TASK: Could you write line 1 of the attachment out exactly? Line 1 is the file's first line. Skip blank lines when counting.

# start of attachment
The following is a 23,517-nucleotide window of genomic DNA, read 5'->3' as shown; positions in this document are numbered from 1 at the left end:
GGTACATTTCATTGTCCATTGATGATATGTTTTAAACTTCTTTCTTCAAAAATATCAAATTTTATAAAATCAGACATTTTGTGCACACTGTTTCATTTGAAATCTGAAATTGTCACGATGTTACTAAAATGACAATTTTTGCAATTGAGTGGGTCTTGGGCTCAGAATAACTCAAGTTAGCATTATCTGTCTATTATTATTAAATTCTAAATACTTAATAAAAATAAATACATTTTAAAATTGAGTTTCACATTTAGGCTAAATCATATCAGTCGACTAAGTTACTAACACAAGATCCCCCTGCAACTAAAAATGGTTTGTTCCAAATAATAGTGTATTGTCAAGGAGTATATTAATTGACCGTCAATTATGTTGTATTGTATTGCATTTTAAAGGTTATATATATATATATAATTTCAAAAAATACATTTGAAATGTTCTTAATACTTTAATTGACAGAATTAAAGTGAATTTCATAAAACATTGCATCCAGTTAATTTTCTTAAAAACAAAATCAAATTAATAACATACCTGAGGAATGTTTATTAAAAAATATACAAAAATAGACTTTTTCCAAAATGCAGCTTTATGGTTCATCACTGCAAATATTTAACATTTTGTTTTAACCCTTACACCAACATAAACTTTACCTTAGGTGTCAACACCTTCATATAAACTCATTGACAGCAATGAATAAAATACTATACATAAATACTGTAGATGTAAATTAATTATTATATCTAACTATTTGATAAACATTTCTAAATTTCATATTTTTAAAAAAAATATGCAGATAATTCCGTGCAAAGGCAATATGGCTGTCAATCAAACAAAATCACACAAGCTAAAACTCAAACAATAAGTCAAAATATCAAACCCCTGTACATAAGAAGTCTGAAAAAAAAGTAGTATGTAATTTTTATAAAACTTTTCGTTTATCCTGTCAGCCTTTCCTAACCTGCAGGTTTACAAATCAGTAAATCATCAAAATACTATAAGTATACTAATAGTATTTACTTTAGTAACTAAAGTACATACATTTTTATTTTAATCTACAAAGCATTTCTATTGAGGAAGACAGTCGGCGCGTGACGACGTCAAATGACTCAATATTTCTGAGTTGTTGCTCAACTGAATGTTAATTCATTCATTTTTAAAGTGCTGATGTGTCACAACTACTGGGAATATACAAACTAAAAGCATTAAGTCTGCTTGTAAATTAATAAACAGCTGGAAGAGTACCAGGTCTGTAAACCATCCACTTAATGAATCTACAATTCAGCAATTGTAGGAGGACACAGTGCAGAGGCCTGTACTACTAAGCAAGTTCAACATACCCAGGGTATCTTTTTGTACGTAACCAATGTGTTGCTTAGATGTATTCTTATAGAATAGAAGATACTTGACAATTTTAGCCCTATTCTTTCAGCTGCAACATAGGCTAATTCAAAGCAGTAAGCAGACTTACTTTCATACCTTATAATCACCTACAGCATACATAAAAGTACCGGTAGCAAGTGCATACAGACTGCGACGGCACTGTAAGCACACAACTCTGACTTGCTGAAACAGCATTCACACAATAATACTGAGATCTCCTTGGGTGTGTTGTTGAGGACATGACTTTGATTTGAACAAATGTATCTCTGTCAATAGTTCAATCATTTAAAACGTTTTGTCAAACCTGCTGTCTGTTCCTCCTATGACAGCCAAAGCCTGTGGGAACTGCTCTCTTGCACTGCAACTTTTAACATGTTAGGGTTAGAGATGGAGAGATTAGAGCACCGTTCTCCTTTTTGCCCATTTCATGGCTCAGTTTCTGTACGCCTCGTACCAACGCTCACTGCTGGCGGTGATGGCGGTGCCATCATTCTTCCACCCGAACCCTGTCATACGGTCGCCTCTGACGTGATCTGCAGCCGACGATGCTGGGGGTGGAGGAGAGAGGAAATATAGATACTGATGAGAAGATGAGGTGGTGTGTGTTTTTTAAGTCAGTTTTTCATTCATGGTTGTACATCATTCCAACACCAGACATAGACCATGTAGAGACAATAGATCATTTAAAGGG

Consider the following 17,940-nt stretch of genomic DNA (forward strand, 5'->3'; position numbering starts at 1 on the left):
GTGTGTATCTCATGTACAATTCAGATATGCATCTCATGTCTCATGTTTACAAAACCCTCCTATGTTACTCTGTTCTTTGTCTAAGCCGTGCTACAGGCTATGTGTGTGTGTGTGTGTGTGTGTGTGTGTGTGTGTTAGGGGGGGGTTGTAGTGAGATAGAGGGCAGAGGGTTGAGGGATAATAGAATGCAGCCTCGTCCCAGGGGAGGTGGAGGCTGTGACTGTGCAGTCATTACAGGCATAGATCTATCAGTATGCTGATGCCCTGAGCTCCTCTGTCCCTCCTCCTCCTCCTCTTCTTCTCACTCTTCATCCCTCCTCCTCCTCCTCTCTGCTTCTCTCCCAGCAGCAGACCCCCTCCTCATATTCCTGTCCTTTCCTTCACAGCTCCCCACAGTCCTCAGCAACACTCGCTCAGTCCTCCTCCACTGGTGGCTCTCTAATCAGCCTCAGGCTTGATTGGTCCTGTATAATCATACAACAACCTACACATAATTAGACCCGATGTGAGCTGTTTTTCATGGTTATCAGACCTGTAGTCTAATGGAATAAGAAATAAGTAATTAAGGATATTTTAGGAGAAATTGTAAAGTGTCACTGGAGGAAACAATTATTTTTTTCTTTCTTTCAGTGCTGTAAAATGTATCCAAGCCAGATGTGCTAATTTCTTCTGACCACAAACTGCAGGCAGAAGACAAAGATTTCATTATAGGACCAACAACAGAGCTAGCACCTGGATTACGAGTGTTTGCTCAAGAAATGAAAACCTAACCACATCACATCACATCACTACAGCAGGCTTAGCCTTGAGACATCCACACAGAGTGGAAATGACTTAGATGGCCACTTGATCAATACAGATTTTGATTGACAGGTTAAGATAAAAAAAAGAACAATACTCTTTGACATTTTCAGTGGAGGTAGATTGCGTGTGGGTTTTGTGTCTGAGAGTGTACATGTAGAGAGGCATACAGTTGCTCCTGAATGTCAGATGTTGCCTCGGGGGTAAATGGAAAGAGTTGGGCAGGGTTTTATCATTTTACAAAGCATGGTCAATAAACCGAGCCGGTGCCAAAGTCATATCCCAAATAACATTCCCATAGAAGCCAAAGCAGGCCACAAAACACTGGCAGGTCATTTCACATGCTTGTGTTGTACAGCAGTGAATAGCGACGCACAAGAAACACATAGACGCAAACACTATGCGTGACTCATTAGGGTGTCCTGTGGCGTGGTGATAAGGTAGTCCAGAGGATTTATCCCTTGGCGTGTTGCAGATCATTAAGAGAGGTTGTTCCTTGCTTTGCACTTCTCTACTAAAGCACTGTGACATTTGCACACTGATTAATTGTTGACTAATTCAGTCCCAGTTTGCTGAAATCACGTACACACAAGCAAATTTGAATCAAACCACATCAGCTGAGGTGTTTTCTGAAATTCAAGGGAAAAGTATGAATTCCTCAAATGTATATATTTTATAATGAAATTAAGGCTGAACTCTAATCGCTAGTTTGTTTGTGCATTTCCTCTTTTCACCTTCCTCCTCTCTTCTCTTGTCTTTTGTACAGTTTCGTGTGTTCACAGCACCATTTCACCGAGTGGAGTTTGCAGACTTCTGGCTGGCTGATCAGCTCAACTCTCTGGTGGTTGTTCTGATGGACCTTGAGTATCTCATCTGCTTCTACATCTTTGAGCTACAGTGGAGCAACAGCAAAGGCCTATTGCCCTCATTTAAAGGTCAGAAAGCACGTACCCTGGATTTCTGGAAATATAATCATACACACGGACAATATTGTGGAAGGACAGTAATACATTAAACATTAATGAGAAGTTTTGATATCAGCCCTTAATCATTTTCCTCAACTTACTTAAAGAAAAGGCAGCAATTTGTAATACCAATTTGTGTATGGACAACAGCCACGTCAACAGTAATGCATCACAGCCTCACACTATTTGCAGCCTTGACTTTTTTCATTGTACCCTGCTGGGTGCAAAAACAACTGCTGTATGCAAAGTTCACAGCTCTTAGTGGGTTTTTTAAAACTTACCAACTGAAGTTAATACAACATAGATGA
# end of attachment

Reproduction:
The following is a 23,517-nucleotide window of genomic DNA, read 5'->3' as shown; positions in this document are numbered from 1 at the left end: